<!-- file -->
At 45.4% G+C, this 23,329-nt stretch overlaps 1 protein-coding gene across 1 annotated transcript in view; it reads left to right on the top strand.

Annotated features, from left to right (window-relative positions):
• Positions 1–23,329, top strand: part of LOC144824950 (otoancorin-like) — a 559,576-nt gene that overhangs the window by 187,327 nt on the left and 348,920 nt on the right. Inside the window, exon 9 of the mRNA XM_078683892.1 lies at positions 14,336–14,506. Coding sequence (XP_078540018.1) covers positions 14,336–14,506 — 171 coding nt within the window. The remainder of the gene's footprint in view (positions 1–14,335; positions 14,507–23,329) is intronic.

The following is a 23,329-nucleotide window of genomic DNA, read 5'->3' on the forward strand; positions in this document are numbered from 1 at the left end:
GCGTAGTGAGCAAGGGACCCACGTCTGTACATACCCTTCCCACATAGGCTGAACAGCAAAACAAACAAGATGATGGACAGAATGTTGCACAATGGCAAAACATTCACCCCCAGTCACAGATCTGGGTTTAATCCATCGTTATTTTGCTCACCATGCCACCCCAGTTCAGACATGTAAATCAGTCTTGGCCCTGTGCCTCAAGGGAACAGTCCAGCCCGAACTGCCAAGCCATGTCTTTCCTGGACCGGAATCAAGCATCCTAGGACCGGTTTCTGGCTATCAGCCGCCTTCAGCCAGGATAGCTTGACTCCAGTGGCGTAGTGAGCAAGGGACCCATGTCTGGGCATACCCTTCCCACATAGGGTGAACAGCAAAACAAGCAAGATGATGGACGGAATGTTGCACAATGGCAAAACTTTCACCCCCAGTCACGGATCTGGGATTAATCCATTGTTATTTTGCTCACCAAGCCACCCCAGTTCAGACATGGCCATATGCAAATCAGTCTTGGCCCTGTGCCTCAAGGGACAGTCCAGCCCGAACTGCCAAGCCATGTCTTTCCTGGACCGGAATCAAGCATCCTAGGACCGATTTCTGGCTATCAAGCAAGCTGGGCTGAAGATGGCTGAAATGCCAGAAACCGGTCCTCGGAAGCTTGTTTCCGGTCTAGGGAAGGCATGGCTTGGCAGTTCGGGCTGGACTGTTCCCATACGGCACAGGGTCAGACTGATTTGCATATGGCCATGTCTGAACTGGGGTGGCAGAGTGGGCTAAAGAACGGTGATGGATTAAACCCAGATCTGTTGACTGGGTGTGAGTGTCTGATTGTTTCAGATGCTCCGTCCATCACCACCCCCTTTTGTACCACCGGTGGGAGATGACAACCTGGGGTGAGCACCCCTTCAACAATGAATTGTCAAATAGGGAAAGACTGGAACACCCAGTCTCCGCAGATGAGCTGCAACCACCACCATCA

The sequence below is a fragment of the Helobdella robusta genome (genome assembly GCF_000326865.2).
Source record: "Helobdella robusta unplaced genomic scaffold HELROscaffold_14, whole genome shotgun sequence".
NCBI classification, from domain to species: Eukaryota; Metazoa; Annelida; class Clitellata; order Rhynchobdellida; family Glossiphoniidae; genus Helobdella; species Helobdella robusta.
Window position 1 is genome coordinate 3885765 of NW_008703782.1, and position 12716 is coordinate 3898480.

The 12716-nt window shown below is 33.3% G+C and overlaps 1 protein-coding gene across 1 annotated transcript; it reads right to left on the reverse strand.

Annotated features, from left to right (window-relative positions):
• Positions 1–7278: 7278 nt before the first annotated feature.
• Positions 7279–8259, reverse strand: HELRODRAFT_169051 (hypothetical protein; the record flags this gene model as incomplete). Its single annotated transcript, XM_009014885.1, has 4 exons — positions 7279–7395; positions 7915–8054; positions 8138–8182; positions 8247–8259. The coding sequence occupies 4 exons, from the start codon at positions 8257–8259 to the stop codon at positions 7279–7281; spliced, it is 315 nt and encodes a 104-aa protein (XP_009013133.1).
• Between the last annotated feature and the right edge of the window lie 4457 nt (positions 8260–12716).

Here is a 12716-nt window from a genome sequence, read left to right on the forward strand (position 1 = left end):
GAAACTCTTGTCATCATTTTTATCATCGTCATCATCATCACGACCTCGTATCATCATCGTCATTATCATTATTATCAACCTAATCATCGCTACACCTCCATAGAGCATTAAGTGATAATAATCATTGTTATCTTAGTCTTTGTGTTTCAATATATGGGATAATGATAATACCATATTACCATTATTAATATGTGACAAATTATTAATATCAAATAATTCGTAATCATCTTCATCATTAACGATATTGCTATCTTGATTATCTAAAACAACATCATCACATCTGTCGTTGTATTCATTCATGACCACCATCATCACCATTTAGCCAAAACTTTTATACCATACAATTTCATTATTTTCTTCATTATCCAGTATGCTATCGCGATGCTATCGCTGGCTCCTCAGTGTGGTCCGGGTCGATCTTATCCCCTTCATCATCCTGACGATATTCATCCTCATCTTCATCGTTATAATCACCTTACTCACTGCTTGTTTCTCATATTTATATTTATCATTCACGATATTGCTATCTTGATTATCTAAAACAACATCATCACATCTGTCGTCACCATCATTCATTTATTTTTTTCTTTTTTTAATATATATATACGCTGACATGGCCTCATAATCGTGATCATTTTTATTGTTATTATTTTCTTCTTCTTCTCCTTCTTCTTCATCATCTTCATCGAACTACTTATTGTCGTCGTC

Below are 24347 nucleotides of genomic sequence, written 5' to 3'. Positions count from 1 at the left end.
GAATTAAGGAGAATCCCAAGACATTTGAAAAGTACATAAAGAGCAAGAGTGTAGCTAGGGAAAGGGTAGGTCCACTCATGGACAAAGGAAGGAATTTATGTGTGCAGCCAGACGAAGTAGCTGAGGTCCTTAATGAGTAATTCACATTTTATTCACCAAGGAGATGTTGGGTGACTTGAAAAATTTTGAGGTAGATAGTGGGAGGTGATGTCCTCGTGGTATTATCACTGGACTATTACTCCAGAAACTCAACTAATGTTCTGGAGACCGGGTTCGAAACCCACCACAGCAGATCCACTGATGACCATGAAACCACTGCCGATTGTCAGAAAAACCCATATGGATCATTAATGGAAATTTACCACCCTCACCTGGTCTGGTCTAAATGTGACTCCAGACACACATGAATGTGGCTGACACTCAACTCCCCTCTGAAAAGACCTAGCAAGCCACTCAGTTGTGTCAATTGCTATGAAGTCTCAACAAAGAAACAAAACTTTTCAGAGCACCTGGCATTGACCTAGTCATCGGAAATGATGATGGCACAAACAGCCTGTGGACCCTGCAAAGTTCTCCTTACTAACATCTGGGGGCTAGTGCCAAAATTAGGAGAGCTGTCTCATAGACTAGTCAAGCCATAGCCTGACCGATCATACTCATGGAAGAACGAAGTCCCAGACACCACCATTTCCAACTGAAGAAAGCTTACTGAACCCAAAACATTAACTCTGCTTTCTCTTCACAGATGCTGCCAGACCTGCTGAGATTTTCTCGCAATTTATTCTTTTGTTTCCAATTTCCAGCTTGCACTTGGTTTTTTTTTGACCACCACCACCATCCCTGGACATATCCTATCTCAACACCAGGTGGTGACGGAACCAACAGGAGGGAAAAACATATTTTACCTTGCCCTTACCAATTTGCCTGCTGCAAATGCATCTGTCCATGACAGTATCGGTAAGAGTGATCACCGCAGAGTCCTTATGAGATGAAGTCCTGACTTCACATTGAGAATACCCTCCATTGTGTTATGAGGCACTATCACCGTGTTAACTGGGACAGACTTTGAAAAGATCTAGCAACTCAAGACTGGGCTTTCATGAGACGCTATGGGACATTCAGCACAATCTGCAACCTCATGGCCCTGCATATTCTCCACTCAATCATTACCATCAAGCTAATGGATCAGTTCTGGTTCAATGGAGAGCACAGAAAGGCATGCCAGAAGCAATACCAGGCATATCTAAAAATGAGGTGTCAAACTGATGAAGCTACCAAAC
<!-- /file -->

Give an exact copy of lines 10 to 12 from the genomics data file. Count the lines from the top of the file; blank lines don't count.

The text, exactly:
The 12716-nt window shown below is 33.3% G+C and overlaps 1 protein-coding gene across 1 annotated transcript; it reads right to left on the reverse strand.

Annotated features, from left to right (window-relative positions):
• Positions 1–7278: 7278 nt before the first annotated feature.